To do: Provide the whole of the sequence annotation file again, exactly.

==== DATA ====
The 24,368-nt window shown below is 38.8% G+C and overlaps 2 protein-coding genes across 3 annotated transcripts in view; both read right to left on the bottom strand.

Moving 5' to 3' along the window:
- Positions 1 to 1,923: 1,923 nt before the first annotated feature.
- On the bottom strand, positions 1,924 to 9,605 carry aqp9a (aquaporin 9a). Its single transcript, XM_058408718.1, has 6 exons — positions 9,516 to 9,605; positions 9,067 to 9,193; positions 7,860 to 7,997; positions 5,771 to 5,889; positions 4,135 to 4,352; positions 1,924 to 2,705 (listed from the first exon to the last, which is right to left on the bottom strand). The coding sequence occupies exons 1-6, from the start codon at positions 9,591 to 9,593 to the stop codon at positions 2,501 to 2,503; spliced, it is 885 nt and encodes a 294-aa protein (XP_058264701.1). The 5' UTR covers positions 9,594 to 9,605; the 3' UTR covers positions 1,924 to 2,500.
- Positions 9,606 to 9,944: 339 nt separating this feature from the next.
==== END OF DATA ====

The 24,368-nt window shown below is 38.8% G+C and overlaps 2 protein-coding genes across 3 annotated transcripts in view; both read right to left on the bottom strand.

Moving 5' to 3' along the window:
- Positions 1 to 1,923: 1,923 nt before the first annotated feature.
- On the bottom strand, positions 1,924 to 9,605 carry aqp9a (aquaporin 9a). Its single transcript, XM_058408718.1, has 6 exons — positions 9,516 to 9,605; positions 9,067 to 9,193; positions 7,860 to 7,997; positions 5,771 to 5,889; positions 4,135 to 4,352; positions 1,924 to 2,705 (listed from the first exon to the last, which is right to left on the bottom strand). The coding sequence occupies exons 1-6, from the start codon at positions 9,591 to 9,593 to the stop codon at positions 2,501 to 2,503; spliced, it is 885 nt and encodes a 294-aa protein (XP_058264701.1). The 5' UTR covers positions 9,594 to 9,605; the 3' UTR covers positions 1,924 to 2,500.
- Positions 9,606 to 9,944: 339 nt separating this feature from the next.